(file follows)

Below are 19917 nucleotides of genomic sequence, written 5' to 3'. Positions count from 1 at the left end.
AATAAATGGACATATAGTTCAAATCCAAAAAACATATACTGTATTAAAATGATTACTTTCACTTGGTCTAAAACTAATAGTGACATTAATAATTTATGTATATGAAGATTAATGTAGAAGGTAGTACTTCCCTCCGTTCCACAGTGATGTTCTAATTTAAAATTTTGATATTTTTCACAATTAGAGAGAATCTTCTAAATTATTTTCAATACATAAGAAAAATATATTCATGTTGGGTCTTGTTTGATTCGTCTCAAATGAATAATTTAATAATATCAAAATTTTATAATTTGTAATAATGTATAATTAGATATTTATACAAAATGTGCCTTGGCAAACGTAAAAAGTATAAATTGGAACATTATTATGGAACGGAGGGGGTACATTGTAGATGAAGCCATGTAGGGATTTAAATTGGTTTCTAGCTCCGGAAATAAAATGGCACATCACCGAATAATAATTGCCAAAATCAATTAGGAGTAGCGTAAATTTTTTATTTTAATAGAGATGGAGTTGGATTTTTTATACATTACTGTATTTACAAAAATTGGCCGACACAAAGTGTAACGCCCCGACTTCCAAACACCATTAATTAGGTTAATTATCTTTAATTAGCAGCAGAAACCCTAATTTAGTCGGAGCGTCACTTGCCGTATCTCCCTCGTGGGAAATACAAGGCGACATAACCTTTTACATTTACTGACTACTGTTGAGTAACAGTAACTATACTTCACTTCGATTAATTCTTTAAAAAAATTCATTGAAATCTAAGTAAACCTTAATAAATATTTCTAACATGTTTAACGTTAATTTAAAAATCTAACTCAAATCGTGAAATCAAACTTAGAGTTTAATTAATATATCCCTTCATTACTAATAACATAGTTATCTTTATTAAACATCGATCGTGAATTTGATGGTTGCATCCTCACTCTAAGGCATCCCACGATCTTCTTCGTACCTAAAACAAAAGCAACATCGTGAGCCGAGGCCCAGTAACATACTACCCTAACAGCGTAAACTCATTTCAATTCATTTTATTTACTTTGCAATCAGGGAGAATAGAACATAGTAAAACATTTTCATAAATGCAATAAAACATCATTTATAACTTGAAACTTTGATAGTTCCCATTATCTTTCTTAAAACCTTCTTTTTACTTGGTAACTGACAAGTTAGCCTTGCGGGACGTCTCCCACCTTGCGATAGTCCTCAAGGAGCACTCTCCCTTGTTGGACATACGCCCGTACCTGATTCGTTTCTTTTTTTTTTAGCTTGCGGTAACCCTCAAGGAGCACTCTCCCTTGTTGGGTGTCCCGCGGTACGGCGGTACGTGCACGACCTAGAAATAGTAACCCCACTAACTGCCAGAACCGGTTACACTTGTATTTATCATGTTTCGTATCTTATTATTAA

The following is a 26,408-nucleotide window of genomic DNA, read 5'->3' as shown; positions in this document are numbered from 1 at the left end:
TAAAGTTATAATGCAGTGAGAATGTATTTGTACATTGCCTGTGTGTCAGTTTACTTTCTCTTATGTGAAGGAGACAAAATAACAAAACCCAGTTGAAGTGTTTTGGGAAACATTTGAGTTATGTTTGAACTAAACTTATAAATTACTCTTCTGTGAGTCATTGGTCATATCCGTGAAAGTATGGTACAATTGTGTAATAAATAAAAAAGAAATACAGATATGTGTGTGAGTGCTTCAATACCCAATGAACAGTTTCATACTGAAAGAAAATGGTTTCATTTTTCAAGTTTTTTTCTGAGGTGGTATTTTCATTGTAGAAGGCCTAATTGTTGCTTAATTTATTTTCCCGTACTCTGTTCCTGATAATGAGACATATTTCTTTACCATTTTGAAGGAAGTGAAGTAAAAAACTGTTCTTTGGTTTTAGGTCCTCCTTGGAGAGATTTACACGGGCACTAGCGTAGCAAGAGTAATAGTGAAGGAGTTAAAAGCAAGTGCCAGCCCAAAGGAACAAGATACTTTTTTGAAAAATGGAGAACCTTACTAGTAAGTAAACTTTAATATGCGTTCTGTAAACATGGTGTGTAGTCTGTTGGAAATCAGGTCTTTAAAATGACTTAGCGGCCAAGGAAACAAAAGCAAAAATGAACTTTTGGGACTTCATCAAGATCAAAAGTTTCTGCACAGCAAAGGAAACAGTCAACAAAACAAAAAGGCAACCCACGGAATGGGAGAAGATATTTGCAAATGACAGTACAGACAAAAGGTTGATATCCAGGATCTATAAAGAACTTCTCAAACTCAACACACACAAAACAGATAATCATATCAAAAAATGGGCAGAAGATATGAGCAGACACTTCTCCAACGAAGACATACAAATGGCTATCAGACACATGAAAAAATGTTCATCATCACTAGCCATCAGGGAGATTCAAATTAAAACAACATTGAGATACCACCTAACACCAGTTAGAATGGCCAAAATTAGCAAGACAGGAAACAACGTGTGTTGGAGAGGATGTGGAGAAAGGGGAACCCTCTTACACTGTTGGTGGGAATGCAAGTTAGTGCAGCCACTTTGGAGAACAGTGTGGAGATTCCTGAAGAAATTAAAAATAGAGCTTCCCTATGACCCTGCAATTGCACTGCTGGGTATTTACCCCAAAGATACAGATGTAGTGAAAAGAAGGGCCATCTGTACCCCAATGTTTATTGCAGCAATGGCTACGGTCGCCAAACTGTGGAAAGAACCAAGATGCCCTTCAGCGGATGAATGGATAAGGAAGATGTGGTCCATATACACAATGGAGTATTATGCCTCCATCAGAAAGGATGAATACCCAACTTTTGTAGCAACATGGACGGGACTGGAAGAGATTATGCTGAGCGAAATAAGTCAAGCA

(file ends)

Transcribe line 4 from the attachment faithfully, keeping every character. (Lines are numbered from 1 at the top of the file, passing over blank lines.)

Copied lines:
TAAAGTTATAATGCAGTGAGAATGTATTTGTACATTGCCTGTGTGTCAGTTTACTTTCTCTTATGTGAAGGAGACAAAATAACAAAACCCAGTTGAAGTGTTTTGGGAAACATTTGAGTTATGTTTGAACTAAACTTATAAATTACTCTTCTGTGAGTCATTGGTCATATCCGTGAAAGTATGGTACAATTGTGTAATAAATAAAAAAGAAATACAGATATGTGTGTGAGTGCTTCAATACCCAATGAACAGTTTCATACTGAAAGAAAATGGTTTCATTTTTCAAGTTTTTTTCTGAGGTGGTATTTTCATTGTAGAAGGCCTAATTGTTGCTTAATTTATTTTCCCGTACTCTGTTCCTGATAATGAGACATATTTCTTTACCATTTTGAAGGAAGTGAAGTAAAAAACTGTTCTTTGGTTTTAGGTCCTCCTTGGAGAGATTTACACGGGCACTAGCGTAGCAAGAGTAATAGTGAAGGAGTTAAAAGCAAGTGCCAGCCCAAAGGAACAAGATACTTTTTTGAAAAATGGAGAACCTTACTAGTAAGTAAACTTTAATATGCGTTCTGTAAACATGGTGTGTAGTCTGTTGGAAATCAGGTCTTTAAAATGACTTAGCGGCCAAGGAAACAAAAGCAAAAATGAACTTTTGGGACTTCATCAAGATCAAAAGTTTCTGCACAGCAAAGGAAACAGTCAACAAAACAAAAAGGCAACCCACGGAATGGGAGAAGATATTTGCAAATGACAGTACAGACAAAAGGTTGATATCCAGGATCTATAAAGAACTTCTCAAACTCAACACACACAAAACAGATAATCATATCAAAAAATGGGCAGAAGATATGAGCAGACACTTCTCCAACGAAGACATACAAATGGCTATCAGACACATGAAAAAATGTTCATCATCACTAGCCATCAGGGAGATTCAAATTAAAACAACATTGAGATACCACCTAACACCAGTTAGAATGGCCAAAATTAGCAAGACAGGAAACAACGTGTGTTGGAGAGGATGTGGAGAAAGGGGAACCCTCTTACACTGTTGGTGGGAATGCAAGTTAGTGCAGCCACTTTGGAGAACAGTGTGGAGATTCCTGAAGAAATTAAAAATAGAGCTTCCCTATGACCCTGCAATTGCACTGCTGGGTATTTACCCCAAAGATACAGATGTAGTGAAAAGAAGGGCCATCTGTACCCCAATGTTTATTGCAGCAATGGCTACGGTCGCCAAACTGTGGAAAGAACCAAGATGCCCTTCAGCGGATGAATGGATAAGGAAGATGTGGTCCATATACACAATGGAGTATTATGCCTCCATCAGAAAGGATGAATACCCAACTTTTGTAGCAACATGGACGGGACTGGAAGAGATTATGCTGAGCGAAATAAGTCAAGCA